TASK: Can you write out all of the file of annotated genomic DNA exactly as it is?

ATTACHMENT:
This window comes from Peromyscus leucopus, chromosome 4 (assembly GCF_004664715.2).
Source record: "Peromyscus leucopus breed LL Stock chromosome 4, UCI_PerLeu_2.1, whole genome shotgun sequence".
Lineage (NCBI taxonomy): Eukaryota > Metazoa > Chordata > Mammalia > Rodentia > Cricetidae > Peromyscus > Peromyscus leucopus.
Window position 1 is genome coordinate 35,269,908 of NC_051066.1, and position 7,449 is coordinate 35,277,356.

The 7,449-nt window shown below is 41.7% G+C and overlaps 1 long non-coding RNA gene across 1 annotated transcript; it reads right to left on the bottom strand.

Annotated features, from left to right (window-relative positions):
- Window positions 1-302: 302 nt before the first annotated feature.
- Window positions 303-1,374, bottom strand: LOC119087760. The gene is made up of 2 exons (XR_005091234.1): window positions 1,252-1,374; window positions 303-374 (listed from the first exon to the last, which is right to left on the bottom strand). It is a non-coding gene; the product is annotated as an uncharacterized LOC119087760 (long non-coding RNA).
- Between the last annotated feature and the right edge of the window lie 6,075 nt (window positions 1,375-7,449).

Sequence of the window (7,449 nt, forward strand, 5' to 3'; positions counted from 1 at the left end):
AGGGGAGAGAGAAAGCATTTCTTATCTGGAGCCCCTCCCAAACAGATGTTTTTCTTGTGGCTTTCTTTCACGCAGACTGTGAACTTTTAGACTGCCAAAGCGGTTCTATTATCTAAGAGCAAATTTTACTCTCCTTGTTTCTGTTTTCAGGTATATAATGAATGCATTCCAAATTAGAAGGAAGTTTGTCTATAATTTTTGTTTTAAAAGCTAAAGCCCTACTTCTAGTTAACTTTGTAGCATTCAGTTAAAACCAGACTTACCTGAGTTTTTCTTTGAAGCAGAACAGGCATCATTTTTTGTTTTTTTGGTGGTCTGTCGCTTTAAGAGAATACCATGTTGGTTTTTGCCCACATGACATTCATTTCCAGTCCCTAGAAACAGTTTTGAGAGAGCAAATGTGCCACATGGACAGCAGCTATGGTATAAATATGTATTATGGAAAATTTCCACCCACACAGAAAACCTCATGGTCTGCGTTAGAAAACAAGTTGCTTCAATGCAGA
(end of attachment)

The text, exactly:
This window comes from Peromyscus leucopus, chromosome 4 (assembly GCF_004664715.2).
Source record: "Peromyscus leucopus breed LL Stock chromosome 4, UCI_PerLeu_2.1, whole genome shotgun sequence".
Lineage (NCBI taxonomy): Eukaryota > Metazoa > Chordata > Mammalia > Rodentia > Cricetidae > Peromyscus > Peromyscus leucopus.
Window position 1 is genome coordinate 35,269,908 of NC_051066.1, and position 7,449 is coordinate 35,277,356.

The 7,449-nt window shown below is 41.7% G+C and overlaps 1 long non-coding RNA gene across 1 annotated transcript; it reads right to left on the bottom strand.

Annotated features, from left to right (window-relative positions):
- Window positions 1-302: 302 nt before the first annotated feature.
- Window positions 303-1,374, bottom strand: LOC119087760. The gene is made up of 2 exons (XR_005091234.1): window positions 1,252-1,374; window positions 303-374 (listed from the first exon to the last, which is right to left on the bottom strand). It is a non-coding gene; the product is annotated as an uncharacterized LOC119087760 (long non-coding RNA).
- Between the last annotated feature and the right edge of the window lie 6,075 nt (window positions 1,375-7,449).

Sequence of the window (7,449 nt, forward strand, 5' to 3'; positions counted from 1 at the left end):
AGGGGAGAGAGAAAGCATTTCTTATCTGGAGCCCCTCCCAAACAGATGTTTTTCTTGTGGCTTTCTTTCACGCAGACTGTGAACTTTTAGACTGCCAAAGCGGTTCTATTATCTAAGAGCAAATTTTACTCTCCTTGTTTCTGTTTTCAGGTATATAATGAATGCATTCCAAATTAGAAGGAAGTTTGTCTATAATTTTTGTTTTAAAAGCTAAAGCCCTACTTCTAGTTAACTTTGTAGCATTCAGTTAAAACCAGACTTACCTGAGTTTTTCTTTGAAGCAGAACAGGCATCATTTTTTGTTTTTTTGGTGGTCTGTCGCTTTAAGAGAATACCATGTTGGTTTTTGCCCACATGACATTCATTTCCAGTCCCTAGAAACAGTTTTGAGAGAGCAAATGTGCCACATGGACAGCAGCTATGGTATAAATATGTATTATGGAAAATTTCCACCCACACAGAAAACCTCATGGTCTGCGTTAGAAAACAAGTTGCTTCAATGCAGA